More than 100 people have been killed in violence across the country since the beginning of August, showing that insurgents led by al-Qaeda's Iraqi franchise remain a lethal force eight months after the last US troops left the country. Thursday's carnage began with a predawn attack against the house of a military officer.
Militants planted four bombs around his house near the northern city of Kirkuk, according to the city's police commander Brig. Gen. Sarhad Qadir. The officer escaped unharmed, but his brother was killed and six other family members were wounded. Hours later, a bomb in a parked car exploded near a string of restaurants, killing one and wounding 15, Qadir said.
The blast seriously damaged the eateries' storefronts, scattering shattered glass and debris across the sidewalk. Another parked car bomb targeting a police patrol followed, injuring two policemen and two civilian bystanders. A couple hours later, two car bombs exploded simultaneously in a parking lot near a complex of government offices in the city's north, injuring four people. Kirkuk, 290 kilometres north of Baghdad, is home to a combustible mix of Kurds, Sunni Arabs and Turkomen.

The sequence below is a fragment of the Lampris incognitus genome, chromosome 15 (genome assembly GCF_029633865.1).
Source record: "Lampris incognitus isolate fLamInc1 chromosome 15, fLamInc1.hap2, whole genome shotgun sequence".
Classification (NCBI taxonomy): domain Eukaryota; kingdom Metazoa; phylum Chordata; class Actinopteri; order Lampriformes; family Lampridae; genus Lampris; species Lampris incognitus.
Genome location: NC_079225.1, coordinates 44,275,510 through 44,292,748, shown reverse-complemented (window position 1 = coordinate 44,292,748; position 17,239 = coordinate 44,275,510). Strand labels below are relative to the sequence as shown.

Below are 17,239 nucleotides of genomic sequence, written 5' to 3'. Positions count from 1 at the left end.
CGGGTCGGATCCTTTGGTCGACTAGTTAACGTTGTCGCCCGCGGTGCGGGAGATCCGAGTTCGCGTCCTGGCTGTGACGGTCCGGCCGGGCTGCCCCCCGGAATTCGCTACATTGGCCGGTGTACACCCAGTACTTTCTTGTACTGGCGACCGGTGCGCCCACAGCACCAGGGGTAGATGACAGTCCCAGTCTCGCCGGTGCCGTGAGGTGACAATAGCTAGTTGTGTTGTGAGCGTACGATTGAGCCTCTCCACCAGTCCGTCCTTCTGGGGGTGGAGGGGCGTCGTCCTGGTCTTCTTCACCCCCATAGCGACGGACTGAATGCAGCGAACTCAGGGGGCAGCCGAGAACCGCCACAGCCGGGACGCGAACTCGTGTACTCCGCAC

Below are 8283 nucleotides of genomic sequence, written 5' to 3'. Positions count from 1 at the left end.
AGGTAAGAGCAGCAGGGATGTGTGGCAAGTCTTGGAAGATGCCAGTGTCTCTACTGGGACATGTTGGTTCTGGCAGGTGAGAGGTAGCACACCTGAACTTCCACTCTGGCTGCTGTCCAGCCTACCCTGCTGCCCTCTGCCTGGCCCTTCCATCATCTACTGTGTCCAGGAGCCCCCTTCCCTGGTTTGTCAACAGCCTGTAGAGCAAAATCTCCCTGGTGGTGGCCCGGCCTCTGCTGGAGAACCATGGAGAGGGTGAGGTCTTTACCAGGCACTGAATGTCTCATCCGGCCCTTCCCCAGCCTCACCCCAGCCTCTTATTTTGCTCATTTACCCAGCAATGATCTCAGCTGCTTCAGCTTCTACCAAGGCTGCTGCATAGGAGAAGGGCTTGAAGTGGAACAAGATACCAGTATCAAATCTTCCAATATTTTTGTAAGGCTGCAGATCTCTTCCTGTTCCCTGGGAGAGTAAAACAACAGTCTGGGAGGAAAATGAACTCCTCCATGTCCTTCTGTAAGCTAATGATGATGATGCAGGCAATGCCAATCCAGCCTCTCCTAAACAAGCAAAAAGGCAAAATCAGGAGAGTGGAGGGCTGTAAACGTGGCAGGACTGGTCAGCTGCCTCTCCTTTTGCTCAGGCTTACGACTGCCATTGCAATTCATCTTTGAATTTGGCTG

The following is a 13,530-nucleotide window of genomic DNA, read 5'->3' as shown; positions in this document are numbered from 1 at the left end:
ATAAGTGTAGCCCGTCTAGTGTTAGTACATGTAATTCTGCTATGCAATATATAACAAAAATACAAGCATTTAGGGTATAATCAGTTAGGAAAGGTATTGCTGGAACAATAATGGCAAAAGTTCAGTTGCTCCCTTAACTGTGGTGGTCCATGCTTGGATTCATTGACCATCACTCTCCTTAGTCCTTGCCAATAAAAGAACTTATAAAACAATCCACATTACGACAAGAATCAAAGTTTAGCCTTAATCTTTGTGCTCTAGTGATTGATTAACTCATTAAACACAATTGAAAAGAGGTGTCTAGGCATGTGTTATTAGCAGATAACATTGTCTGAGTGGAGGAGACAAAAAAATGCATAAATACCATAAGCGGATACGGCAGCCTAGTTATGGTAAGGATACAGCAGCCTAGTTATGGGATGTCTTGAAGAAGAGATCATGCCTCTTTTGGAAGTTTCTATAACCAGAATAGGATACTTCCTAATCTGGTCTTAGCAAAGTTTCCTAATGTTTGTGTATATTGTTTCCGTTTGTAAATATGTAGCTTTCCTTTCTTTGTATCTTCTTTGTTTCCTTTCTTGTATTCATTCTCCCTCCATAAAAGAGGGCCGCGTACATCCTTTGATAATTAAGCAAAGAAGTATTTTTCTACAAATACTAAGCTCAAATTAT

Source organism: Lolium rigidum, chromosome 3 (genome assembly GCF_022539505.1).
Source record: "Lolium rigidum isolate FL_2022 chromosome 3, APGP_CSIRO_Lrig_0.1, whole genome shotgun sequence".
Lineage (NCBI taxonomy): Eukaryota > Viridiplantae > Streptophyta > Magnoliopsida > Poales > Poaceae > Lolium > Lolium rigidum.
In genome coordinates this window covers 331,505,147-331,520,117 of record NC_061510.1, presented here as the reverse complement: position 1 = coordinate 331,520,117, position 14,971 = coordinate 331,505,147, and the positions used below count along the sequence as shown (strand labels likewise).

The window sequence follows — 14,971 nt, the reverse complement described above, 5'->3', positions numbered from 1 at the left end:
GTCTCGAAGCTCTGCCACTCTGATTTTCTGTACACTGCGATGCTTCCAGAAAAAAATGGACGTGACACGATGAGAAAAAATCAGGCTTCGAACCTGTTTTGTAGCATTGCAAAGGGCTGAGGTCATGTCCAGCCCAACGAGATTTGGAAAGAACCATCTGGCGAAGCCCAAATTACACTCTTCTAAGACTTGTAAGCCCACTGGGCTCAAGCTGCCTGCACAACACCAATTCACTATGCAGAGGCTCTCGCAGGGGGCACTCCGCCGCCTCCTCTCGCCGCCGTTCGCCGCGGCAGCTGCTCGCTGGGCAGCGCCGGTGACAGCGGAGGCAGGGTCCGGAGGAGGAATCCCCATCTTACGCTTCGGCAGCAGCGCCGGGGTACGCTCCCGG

They all claim rights to the city and the oil-rich lands around it. Daqouq, the site of the midday blast, is about 30 kilometres (about 19 miles) south of the city. In Baghdad's northeastern and mostly Shiite neighbourhood of Husseiniyah, a parked car erupted in an explosion that killed seven people. Another 31 people were injured, two police officers said.